Investing through a Stocks and Shares ISA could be a sound means to improve your chances of retiring early. It’s a simple product to understand, with withdrawals being tax-free and flexible. It’s also cheap to open and administer, while the lack of tax charged on any profits or dividends generated from investments in an ISA could make it highly appealing to a wide range of people.
Of course, deciding where to invest can be challenging – especially when there are numerous options available. However, with the stock market offering low valuations, international growth potential and income opportunities, it may be the best means of improving your retirement prospects.
The FTSE 100 and FTSE 250 indexes currently trade on highly appealing valuations. Evidence of this can be seen through their dividend yields, having income returns of 4.3% and 3% respectively. Both of these figures are higher than their historic averages, which indicates that even after a decade-long bull market, there are still buying opportunities available.
Within each index, however, are a number of stocks that offer wider margins of safety than their index peers. Sectors such as banking, retail, energy and industrials have been relatively unpopular among investors in recent years. Risks such as Brexit, the global trade war and geopolitical uncertainties have been contributing factors and could mean that there are numerous buying opportunities for investors.
Low valuations mean that there are income opportunities on offer in both indexes. While both of these may have relatively high yields at the present time, around 25% of their respective members currently offer income returns that are in excess of 5%. This could mean that investors have the opportunity to generate high-dingle digit annualised returns over the long run without requiring significant amounts of capital growth.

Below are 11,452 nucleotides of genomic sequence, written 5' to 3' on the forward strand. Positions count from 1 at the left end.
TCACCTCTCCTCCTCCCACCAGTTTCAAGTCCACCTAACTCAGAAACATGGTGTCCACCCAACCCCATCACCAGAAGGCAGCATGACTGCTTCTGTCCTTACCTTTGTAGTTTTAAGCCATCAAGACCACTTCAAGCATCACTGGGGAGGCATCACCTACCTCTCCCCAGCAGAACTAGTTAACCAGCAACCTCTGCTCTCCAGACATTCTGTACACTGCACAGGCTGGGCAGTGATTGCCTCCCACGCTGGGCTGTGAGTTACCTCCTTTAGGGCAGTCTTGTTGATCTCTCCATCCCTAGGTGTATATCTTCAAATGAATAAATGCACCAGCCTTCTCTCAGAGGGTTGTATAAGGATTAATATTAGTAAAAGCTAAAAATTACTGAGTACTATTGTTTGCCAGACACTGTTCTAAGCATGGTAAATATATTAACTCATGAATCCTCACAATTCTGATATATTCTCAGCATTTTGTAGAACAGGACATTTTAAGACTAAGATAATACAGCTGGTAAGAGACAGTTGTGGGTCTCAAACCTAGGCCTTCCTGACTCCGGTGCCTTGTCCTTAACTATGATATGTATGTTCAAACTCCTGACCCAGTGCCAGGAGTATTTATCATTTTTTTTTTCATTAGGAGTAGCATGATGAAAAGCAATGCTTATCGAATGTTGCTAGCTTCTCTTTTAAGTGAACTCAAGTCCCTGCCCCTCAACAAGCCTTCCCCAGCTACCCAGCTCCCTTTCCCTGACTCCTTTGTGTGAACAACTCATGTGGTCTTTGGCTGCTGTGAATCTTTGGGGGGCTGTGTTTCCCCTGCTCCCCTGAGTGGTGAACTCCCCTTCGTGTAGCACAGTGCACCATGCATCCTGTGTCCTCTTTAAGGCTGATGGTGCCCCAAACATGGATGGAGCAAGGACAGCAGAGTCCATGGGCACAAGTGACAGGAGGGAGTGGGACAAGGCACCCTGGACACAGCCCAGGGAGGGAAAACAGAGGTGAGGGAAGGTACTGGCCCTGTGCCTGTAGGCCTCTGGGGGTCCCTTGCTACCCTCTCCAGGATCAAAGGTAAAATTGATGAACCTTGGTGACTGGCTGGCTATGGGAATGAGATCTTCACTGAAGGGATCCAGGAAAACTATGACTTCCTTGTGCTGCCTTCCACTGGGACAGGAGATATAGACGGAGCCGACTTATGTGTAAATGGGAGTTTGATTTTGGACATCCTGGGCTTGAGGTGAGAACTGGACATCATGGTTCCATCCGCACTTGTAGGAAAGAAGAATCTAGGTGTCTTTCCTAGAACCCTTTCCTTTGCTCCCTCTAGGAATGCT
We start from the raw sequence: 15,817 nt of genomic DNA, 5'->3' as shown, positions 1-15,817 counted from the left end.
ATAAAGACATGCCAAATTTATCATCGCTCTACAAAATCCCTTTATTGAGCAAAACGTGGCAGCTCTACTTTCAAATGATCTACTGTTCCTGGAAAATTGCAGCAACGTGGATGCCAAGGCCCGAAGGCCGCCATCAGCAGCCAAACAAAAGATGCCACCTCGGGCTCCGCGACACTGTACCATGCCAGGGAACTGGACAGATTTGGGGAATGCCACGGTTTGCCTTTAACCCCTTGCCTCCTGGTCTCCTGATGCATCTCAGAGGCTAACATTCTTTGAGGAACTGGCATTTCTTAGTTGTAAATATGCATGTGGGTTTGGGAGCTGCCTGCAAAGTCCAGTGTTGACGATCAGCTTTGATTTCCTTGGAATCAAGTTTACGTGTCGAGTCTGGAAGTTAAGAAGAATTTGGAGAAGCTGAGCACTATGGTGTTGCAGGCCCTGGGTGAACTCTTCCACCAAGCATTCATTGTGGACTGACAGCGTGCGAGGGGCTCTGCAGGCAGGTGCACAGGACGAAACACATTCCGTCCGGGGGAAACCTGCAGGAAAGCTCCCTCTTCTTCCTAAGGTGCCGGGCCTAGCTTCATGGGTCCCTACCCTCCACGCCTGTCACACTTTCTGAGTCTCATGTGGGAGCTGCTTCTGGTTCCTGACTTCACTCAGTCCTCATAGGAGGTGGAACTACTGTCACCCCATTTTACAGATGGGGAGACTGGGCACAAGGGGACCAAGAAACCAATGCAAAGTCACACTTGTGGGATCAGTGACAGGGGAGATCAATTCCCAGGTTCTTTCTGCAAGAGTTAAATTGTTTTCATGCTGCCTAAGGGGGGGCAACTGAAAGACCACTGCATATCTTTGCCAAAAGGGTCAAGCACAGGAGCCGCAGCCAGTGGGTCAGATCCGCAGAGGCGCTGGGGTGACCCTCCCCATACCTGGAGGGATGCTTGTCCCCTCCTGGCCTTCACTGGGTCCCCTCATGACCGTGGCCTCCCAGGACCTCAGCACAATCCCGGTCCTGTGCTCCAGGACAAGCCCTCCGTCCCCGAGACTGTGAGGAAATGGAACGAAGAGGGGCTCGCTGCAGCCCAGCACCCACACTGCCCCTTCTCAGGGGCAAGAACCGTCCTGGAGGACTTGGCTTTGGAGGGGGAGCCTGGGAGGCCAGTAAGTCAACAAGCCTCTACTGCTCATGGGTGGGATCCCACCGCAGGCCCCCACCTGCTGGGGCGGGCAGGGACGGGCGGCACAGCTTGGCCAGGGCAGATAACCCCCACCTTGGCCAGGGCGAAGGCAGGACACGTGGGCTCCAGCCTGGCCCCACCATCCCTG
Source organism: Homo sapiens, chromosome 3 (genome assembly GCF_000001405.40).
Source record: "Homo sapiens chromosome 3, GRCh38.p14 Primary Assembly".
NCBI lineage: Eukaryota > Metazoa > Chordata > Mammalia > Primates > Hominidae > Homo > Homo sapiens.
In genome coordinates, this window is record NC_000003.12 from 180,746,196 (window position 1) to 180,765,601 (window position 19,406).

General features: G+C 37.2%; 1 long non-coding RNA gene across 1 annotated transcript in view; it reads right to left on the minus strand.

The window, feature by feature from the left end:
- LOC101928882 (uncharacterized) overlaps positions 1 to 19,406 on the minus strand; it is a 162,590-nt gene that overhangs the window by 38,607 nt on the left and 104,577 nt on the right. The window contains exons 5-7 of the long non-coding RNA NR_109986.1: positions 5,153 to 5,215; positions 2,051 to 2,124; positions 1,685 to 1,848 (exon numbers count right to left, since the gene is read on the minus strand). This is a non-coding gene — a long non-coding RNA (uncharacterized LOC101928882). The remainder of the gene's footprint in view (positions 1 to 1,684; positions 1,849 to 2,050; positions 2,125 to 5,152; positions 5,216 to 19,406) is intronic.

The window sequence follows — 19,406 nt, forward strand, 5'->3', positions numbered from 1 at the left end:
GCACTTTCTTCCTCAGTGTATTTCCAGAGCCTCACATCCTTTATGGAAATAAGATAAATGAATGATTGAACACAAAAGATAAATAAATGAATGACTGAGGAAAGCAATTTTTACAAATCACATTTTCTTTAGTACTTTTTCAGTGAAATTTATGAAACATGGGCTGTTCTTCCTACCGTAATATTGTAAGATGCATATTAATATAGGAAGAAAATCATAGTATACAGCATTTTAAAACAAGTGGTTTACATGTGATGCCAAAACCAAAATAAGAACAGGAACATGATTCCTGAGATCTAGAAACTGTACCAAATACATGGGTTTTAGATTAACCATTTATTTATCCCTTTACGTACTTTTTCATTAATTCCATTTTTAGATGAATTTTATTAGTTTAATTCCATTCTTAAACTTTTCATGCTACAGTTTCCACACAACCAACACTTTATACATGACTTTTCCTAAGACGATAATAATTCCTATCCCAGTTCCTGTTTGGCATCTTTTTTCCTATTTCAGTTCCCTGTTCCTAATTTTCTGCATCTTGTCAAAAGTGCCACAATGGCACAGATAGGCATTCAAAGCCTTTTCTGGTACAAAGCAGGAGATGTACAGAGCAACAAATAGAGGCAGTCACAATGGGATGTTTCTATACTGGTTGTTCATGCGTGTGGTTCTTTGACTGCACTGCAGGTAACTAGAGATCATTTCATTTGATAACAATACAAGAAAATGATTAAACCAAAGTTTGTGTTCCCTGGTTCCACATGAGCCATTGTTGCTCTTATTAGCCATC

When it comes to growth potential, both indexes also offer international exposure that could catalyse their performances over the coming years. While the FTSE 100 is often viewed as an international index due to it generating around two-thirds of its revenue from outside of the UK, the FTSE 250 also offers international exposure. Around 50% of the income generated by its members is derived from non-UK markets, which means there are ample opportunities for investors to gain access to the fast pace of growth offered across the emerging world.
While the UK economy could produce an improving rate of growth as Brexit risks potentially dissipate, emerging economies such as India and China appear to offer significantly higher rates of growth. As such, focusing your capital on undervalued companies with exposure to such economies could prove to be a smart move. Those companies may catalyse your portfolio’s performance and improve your prospects of generating a large nest egg that enables you to retire early.
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Views expressed on the companies mentioned in this article are those of the writer and therefore may differ from the official recommendations we make in our subscription services such as Share Advisor, Hidden Winners and Pro. Here at The Motley Fool we believe that considering a diverse range of insights makes us better investors.